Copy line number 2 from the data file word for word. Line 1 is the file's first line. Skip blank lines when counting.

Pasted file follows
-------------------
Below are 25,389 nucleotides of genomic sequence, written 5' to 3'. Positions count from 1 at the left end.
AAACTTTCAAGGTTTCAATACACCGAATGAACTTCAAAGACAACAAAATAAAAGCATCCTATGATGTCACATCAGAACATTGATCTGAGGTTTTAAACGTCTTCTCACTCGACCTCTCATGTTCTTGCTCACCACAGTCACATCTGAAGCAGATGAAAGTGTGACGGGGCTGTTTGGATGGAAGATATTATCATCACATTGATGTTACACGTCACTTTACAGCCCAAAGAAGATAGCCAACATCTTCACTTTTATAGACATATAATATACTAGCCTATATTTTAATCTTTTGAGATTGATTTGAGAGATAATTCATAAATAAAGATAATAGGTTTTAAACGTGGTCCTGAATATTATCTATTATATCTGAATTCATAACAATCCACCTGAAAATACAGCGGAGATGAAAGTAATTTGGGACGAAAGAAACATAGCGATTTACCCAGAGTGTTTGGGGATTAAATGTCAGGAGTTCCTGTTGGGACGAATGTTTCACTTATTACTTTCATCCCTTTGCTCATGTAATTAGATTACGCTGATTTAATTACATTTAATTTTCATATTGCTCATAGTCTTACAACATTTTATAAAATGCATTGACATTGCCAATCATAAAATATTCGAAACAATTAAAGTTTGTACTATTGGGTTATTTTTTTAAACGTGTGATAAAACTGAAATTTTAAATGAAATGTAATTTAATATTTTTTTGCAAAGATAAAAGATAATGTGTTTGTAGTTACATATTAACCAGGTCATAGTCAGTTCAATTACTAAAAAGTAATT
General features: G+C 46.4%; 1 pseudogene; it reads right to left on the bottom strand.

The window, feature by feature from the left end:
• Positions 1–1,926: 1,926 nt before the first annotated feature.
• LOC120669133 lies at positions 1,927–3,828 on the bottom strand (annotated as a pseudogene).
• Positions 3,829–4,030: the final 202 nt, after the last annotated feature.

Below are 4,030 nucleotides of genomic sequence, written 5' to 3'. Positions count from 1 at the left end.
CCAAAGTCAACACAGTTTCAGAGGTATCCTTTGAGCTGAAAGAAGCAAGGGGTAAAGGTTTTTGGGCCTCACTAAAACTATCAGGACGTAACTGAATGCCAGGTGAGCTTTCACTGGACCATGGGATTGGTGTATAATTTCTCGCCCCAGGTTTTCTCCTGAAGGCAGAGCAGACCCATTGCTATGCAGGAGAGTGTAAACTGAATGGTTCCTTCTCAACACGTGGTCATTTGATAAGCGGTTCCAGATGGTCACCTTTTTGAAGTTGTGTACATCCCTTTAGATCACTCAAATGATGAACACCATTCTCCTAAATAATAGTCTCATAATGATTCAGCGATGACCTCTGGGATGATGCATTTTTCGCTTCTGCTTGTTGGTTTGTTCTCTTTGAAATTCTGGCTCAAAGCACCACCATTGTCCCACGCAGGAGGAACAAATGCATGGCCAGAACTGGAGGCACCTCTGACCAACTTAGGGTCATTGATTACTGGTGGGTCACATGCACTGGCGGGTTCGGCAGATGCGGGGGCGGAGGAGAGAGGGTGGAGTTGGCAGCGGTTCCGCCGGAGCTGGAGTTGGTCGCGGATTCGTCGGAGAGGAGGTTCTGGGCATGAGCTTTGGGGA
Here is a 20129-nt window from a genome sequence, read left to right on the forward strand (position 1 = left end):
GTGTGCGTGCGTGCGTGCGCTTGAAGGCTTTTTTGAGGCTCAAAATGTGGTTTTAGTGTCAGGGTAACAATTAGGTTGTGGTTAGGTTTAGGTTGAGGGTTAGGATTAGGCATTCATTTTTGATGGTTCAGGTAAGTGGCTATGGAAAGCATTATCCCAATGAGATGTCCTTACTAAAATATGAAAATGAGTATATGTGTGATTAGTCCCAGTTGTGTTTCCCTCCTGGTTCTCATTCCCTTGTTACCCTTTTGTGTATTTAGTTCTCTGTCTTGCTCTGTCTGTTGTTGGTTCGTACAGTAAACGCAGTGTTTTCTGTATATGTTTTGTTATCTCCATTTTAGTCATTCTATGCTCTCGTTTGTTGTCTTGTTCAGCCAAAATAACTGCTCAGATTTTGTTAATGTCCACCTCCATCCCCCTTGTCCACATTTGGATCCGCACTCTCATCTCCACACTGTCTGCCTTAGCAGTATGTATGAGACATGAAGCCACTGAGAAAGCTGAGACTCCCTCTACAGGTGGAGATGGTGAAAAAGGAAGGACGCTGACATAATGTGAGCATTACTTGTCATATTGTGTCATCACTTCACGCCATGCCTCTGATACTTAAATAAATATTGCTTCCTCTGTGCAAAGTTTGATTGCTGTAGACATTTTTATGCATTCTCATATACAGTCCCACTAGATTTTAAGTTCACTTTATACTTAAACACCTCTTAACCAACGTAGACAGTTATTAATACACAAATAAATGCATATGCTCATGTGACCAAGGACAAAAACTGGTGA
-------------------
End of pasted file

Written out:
AAACTTTCAAGGTTTCAATACACCGAATGAACTTCAAAGACAACAAAATAAAAGCATCCTATGATGTCACATCAGAACATTGATCTGAGGTTTTAAACGTCTTCTCACTCGACCTCTCATGTTCTTGCTCACCACAGTCACATCTGAAGCAGATGAAAGTGTGACGGGGCTGTTTGGATGGAAGATATTATCATCACATTGATGTTACACGTCACTTTACAGCCCAAAGAAGATAGCCAACATCTTCACTTTTATAGACATATAATATACTAGCCTATATTTTAATCTTTTGAGATTGATTTGAGAGATAATTCATAAATAAAGATAATAGGTTTTAAACGTGGTCCTGAATATTATCTATTATATCTGAATTCATAACAATCCACCTGAAAATACAGCGGAGATGAAAGTAATTTGGGACGAAAGAAACATAGCGATTTACCCAGAGTGTTTGGGGATTAAATGTCAGGAGTTCCTGTTGGGACGAATGTTTCACTTATTACTTTCATCCCTTTGCTCATGTAATTAGATTACGCTGATTTAATTACATTTAATTTTCATATTGCTCATAGTCTTACAACATTTTATAAAATGCATTGACATTGCCAATCATAAAATATTCGAAACAATTAAAGTTTGTACTATTGGGTTATTTTTTTAAACGTGTGATAAAACTGAAATTTTAAATGAAATGTAATTTAATATTTTTTTGCAAAGATAAAAGATAATGTGTTTGTAGTTACATATTAACCAGGTCATAGTCAGTTCAATTACTAAAAAGTAATT